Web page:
Background: Mesenchymal stem cells (MSCs) have broad-spectrum therapeutic effects in various diseases, and thus have many clinical applications. However, it is difficult to produce sufficient numbers of MSCs for clinical use, and improved culture systems are required. Here, we report the effects of calcium (Ca2+) and hypoxia on the proliferation of human umbilical cord blood-derived MSCs (hUCB-MSCs). In addition, we determined the optimal conditions of these two factors for the large-scale culture of hUCB-MSCs.
Methods: hUCB-MSCs were maintained under hypoxic conditions (3% O2) with 1.8 mM Ca2+ during long-term culture, and their proliferation was evaluated. To characterize the underlying mechanisms, the effects on hypoxia-inducible factor (HIF)-1α and the extracellular signal-regulated kinase (ERK) signaling pathways were investigated. The therapeutic effects in a mouse emphysema model were analyzed and compared with those of naive MSCs.
Results: The proliferation of Ca2+/hypoxia-treated hUCB-MSCs was increased compared with that observed using either calcium or hypoxia culture alone, without loss of stem cell marker expression or differentiation ability. The enhancement of the proliferation capacity of hUCB-MSCs by the synergistic effects of Ca2+ and hypoxia was dependent on the expression of HIF-1α and the ERK signaling pathway. The proliferation of Ca2+/hypoxia-treated hUCB-MSCs resulted in a delayed senescence phenotype and increased the expression levels of stemness genes such as Oct4 and Nanog compared to those observed in conventional culture conditions. In addition, Ca2+/hypoxia-treated MSCs transplantation in the mouse emphysema model showed the same therapeutic effects as observed with naive MSCs.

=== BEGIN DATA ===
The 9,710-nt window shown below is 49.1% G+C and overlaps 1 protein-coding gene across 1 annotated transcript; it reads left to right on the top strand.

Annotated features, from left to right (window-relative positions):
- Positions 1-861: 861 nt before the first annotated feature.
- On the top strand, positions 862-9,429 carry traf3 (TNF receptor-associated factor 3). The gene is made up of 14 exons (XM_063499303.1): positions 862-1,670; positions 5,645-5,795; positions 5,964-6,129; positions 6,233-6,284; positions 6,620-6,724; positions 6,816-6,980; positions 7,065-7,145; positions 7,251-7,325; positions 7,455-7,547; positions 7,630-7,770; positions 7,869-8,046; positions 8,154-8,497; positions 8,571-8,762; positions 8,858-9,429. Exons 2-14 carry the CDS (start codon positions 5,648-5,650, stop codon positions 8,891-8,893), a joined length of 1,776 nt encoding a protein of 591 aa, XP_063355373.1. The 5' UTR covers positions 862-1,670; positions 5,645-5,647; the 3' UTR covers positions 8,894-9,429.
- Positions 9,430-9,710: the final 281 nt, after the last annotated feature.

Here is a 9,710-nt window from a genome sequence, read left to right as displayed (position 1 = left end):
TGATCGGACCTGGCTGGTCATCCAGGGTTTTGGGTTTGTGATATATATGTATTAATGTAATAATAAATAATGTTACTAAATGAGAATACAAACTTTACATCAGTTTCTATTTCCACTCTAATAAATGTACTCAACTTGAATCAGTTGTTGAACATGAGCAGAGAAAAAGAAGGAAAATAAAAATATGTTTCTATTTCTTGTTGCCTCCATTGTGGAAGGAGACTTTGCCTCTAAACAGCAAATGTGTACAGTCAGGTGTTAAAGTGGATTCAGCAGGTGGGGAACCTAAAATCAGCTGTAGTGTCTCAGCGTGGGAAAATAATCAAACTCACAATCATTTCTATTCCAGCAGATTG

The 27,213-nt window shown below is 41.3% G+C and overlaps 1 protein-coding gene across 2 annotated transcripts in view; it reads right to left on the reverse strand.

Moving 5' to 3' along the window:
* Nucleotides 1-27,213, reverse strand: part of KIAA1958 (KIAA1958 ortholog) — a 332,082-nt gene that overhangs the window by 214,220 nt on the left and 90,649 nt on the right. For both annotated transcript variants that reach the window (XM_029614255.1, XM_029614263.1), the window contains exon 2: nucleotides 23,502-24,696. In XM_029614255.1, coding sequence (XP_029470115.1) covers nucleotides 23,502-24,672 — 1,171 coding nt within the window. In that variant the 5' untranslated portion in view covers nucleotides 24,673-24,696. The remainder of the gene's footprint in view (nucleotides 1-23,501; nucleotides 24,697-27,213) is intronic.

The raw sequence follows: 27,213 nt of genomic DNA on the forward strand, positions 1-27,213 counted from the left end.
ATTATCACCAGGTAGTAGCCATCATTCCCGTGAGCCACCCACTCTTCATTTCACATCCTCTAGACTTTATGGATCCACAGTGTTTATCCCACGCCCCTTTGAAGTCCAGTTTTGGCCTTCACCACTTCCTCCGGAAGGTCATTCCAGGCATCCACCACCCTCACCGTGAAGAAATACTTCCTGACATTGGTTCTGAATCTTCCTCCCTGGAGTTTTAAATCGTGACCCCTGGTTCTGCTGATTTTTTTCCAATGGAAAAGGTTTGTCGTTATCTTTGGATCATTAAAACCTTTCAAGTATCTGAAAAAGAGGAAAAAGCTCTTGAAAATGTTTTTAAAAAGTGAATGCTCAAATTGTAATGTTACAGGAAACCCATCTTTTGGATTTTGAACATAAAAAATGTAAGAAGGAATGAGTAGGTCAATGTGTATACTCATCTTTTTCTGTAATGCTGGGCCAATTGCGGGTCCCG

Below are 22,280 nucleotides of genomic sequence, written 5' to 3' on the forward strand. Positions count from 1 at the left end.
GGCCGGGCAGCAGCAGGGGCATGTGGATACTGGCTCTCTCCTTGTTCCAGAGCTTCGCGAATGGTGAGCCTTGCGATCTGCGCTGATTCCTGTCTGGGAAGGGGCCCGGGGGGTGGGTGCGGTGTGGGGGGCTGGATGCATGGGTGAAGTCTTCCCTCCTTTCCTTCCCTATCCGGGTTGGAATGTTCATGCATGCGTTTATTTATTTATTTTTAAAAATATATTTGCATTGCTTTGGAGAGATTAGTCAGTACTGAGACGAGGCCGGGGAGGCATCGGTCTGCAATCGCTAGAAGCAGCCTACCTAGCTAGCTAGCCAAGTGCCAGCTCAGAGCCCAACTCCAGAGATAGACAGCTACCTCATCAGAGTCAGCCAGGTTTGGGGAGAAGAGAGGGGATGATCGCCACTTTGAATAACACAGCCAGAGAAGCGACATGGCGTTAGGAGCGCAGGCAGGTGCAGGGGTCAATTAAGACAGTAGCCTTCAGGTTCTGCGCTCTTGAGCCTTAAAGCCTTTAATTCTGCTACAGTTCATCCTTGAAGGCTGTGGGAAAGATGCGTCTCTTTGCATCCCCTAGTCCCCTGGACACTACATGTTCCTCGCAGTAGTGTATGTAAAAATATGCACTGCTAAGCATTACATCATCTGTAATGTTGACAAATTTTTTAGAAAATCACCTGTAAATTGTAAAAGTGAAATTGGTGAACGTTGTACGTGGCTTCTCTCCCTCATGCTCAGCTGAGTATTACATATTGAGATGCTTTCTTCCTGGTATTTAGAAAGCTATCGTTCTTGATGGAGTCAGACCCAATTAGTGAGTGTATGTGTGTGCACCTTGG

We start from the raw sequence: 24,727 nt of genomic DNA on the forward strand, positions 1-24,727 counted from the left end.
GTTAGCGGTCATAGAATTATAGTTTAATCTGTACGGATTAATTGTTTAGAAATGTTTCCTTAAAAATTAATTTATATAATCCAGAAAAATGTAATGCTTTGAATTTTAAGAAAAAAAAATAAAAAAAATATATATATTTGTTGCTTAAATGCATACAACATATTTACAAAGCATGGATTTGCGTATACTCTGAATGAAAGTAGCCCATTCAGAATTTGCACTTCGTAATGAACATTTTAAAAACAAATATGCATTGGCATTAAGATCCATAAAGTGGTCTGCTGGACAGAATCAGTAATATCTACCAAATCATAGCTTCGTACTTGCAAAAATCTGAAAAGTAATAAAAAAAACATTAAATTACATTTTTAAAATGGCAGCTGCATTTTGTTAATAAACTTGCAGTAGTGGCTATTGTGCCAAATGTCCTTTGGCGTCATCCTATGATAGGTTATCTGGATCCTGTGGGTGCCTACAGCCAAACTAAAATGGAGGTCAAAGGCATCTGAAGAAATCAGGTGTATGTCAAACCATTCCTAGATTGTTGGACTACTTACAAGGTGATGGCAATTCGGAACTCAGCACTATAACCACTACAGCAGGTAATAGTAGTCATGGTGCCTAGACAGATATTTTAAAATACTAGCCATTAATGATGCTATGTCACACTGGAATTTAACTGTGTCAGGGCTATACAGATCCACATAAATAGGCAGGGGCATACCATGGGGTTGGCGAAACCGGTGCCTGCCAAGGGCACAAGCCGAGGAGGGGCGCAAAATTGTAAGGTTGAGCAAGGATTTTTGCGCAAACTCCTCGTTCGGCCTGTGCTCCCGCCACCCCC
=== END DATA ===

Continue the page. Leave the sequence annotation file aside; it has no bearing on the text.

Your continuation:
Conclusions: These findings suggest that a Ca2+/hypoxia-based expansion system has applications for the large-scale production of MSCs for therapeutic purposes.
Keywords: Calcium; Cell therapy; Clinical-scale culture; Human umbilical cord blood-derived mesenchymal stem cells; Hypoxia.